Straight Talk: The New Green
An interview with Don Carli, senior research fellow at the Institute for Sustainable Communication (ISC). By Ethan Boldt
Increasing numbers of investors, regulators and customers want the so-called triple bottom line (environmental, social and financial) that factors in corporate responsibility, natural resource conservation and climate change.
“Call it the New Green,” says Don Carli, senior research fellow at the Institute for Sustainable Communication (ISC), a nonprofit group that promotes environmentally responsible practices for the printing, publishing and packaging industries.
Here’s the complete transcript of my recent eye-opening chat with Carli, a former strategic planner within these industries.
Ethan Boldt: When was ISC founded?
Don Carli: ISC was founded four years ago, and I’ve been involved with it since its inception. It was founded based on research that I had conducted several years prior. I led a study on attitudes, opinions and predispositions related to sustainability and corporate responsibility in the graphic arts. It didn’t get a lot of support from the industry; [it was] not very well understood or appreciated. But my role in relation to the graphic arts community was one as a strategic planner—someone who’s been engaged by publishers and major corporations to forecast major market technology trends, five years, 10 years out. So it’s part of an occupational hazard for me to be, at times, a bit of ahead of the curve.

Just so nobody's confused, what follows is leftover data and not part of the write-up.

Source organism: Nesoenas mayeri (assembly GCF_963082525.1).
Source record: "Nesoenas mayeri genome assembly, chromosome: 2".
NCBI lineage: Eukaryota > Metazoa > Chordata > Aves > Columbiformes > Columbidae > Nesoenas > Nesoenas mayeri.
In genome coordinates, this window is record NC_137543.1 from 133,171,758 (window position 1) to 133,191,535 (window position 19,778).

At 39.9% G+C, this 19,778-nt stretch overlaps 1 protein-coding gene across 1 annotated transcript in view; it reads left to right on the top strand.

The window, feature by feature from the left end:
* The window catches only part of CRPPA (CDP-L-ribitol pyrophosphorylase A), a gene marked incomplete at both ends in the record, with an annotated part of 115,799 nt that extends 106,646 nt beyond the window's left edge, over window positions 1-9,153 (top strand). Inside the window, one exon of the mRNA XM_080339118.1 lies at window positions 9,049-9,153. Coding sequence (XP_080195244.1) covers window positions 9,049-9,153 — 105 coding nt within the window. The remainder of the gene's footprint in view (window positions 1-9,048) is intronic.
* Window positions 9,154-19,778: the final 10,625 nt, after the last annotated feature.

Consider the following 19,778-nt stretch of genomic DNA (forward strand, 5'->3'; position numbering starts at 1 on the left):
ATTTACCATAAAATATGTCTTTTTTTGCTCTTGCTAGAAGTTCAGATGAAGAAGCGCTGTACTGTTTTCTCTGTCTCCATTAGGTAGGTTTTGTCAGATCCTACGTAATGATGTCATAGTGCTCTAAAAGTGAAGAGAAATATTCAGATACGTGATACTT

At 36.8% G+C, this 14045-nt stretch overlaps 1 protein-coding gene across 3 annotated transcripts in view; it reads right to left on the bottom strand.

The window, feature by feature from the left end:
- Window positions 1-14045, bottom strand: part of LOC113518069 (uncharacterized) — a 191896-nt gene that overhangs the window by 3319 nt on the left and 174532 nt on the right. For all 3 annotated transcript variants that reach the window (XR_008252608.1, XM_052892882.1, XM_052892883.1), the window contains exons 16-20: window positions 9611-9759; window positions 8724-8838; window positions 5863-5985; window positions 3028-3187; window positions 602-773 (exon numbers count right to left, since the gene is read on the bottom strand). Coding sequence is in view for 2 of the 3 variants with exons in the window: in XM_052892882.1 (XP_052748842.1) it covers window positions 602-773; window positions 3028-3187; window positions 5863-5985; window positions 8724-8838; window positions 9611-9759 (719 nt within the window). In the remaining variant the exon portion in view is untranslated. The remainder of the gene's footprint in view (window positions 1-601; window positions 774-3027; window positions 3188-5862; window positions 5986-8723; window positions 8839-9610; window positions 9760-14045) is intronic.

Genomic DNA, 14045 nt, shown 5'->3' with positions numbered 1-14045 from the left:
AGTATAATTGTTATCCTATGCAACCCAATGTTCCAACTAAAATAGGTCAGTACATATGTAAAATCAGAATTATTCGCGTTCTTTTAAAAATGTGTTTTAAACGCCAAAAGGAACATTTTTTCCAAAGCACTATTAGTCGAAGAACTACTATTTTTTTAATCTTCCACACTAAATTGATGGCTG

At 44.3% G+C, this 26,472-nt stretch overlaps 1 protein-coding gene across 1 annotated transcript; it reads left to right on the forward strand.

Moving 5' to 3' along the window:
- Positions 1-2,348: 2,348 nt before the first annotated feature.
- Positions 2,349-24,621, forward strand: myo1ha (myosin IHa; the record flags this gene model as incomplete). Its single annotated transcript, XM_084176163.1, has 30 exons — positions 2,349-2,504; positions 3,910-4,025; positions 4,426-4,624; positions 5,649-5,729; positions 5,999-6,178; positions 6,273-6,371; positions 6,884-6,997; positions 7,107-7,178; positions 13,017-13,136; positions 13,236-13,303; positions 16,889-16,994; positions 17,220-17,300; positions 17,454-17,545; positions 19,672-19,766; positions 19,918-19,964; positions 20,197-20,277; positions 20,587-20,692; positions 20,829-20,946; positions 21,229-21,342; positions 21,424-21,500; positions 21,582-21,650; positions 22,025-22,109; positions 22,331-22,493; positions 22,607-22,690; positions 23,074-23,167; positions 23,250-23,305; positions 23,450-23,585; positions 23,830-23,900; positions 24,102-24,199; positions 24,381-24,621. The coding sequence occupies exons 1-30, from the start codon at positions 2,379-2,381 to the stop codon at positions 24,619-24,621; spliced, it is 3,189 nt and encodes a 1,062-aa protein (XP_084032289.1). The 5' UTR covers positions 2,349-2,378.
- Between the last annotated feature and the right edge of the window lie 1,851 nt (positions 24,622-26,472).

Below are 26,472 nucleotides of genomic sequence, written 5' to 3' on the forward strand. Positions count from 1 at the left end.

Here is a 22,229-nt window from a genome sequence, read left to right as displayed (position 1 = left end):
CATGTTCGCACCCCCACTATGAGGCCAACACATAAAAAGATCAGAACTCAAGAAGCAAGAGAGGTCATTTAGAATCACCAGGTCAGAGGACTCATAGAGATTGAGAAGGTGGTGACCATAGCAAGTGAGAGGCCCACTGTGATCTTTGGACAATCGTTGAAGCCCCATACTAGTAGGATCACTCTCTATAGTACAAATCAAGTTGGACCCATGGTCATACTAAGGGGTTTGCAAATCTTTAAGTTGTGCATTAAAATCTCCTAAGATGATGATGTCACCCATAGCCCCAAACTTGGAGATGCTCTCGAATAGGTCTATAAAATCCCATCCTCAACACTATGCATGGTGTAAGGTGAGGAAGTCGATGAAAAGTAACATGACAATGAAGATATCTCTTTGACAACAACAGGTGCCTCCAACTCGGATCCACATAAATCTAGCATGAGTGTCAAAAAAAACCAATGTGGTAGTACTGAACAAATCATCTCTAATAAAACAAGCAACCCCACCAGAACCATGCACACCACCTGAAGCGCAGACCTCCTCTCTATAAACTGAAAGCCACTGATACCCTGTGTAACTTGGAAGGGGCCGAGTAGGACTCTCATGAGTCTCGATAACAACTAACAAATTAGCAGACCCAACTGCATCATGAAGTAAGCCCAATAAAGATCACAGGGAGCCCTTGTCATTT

EB: What got you interested in the topic of sustainable printing?
DC: This whole focus on the topic of sustainability really grew out of a consulting engagement I had about 10 years ago with the CEO of GretagMacbeth, the company known for its color measurement instruments. I was doing research for the CEO on markets in large format. Over a dinner conversation, he told me how he was investing his own money, and he told me about a new kind of investment fund called the sustainable investment fund. At the time, I didn’t know what he meant, but upon explaining it to me, I was absolutely blown away. What he was talking about was engaging in business practices that were environmentally and socially preferable to prevailing business processes, and that had a correlative economic impact that is positive. So you’re telling me it improves the share price performance of the company, or it improves in some way the value to shareholders. To me, that’s the Holy Grail.